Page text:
This weeks parsha deals with the temptations of human beings. The brothers of Yosef are mightily displeased with his attitude and behavior towards them. They choose to overlook the fact that he is only seventeen years old, orphaned from his mother and overly favored and protected by his father. When he arrives alone and vulnerable at their camp, he is an inviting target for their frustrations and wrath. Thus they are tempted by the obvious opportunity presented to solve the Yosef problem. In giving in to this temptation and not assessing correctly the consequences of their so doing they are dooming themselves to being haunted by this fatal impulse of theirs all of their remaining lives.
All sins and temptations require opportunity to be actualized. Human social existence by its very nature provides opportunity and our own innate character supplies the temptation. Thus the contest between right and wrong, good and evil, the moral and the despicable, is a never ending one as far as our lives are concerned.
This is the basis for Judaism’s position of free will and freedom of choice as being the ultimate arbiter of our physical and spiritual existence and immortality. We are always tempted but we are bidden not to give in to temptation. Our ability to control ourselves in the face of temptation is the battlefield of our lives. It is no wonder therefore that the rabbis in Avot declared that the truly strong hero in life is the one who can deal with and overcome temptations. He is the one who captures the city.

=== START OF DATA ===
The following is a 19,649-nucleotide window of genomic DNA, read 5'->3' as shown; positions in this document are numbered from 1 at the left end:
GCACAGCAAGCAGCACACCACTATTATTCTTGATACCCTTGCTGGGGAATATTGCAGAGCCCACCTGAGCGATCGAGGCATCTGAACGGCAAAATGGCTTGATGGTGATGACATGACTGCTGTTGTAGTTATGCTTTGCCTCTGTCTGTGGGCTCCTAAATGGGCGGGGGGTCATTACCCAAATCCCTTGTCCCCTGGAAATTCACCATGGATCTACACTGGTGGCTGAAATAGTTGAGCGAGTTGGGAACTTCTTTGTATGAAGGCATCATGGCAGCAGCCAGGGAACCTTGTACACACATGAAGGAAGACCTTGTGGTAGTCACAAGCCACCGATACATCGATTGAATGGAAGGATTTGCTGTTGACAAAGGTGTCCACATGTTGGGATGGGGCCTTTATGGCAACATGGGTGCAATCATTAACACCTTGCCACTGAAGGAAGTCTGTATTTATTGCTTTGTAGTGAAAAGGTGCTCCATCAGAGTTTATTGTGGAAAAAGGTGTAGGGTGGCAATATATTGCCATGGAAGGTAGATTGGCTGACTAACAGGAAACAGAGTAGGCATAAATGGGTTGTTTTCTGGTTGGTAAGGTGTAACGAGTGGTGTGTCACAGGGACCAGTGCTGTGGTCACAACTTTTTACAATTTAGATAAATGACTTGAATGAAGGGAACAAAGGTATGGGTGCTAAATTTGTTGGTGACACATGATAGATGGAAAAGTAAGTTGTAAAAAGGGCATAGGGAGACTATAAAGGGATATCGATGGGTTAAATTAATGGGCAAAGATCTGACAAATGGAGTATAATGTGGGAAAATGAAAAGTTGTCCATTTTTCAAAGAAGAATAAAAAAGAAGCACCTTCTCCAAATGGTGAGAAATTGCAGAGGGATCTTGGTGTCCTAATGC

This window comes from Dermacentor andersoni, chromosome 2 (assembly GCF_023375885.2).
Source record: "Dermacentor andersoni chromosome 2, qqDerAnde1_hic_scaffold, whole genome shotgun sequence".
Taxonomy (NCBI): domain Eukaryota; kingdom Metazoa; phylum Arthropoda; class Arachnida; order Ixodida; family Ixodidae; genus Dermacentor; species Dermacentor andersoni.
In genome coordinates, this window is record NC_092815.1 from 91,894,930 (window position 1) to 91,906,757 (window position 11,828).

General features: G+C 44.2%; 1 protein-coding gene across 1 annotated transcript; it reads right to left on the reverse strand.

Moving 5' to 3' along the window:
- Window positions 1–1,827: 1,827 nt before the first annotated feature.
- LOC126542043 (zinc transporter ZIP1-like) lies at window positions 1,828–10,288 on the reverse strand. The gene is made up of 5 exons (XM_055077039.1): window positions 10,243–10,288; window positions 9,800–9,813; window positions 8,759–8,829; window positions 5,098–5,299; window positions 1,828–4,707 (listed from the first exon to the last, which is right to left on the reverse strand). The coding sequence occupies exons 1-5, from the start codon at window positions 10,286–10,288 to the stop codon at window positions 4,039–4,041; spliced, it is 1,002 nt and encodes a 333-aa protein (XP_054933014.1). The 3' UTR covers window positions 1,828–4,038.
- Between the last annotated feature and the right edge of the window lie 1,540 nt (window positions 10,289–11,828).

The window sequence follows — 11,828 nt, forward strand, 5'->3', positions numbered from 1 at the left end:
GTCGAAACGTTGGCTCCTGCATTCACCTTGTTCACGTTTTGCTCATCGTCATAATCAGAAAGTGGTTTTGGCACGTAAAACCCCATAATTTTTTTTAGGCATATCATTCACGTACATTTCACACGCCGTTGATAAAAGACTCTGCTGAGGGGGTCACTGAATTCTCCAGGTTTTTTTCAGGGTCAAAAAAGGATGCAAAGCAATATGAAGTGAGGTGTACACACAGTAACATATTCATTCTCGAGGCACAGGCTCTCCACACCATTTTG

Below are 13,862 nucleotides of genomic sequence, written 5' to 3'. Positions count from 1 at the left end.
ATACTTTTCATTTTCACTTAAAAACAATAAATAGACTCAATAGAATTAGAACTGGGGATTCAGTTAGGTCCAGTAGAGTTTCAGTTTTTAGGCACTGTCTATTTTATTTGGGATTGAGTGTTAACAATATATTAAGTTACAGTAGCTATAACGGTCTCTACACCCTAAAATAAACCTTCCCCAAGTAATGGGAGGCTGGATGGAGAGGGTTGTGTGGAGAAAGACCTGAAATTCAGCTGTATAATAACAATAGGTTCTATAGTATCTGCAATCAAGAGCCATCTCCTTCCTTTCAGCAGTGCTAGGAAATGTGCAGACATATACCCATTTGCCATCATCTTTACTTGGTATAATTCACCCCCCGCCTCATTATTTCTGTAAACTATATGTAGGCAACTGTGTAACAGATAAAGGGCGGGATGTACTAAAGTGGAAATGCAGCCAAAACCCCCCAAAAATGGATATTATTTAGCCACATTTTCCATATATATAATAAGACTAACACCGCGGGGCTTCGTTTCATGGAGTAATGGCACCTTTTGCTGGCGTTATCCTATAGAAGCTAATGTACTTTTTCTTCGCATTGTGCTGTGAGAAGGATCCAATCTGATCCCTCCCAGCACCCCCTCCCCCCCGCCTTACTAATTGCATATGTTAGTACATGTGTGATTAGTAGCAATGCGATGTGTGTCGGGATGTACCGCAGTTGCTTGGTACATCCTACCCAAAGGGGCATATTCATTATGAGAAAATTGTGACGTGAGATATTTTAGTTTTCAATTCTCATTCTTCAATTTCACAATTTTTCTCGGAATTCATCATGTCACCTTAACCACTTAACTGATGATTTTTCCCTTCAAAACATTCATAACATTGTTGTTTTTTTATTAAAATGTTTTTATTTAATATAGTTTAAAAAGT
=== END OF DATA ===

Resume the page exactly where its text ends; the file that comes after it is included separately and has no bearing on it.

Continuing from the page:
Yosef is also sorely tempted by opportunities that arise in his life. Alone and in servitude, he is seemingly easy prey for the jaded wife of Potiphar. Yet at the last moment he resists the passion and temptation of the moment and realizes the destructive consequences of immoral behavior. At great risk and danger he resists the temptation of the flesh and through that act of momentary self-denial attains for himself the title of Yosef hatzadik, Joseph the righteous.
The Torah and the Midrash in recounting this tale of Yosefs temptation and triumph point out the strengths that allowed Yosef to resist the advances of the wife of Potiphar. They included, but are not limited to, the upbringing and education he received from his father, his own visions and dreams and ambitions in life, his inherent holy nature and its ability to clearly identify right from wrong and his refusal to sin against God. All of these and other factors as well, for human beings are very complex creatures, combine to allow Yosef to resist the temptation of the moment.
The opportunity is present but the choice regarding that opportunity is left to each one of us to exercise. The factors that came to aid Yosef in avoiding the temptation to do wrong were a sense of family, a vision of the future and how we would wish ourselves to be remembered by later generations, and an innate fear of God are present within all of us.
Temptations to do wrong will always abound. The ability to deny victory to those temptations becomes the hallmark of true Jewish living.
Rabbi Berel Wein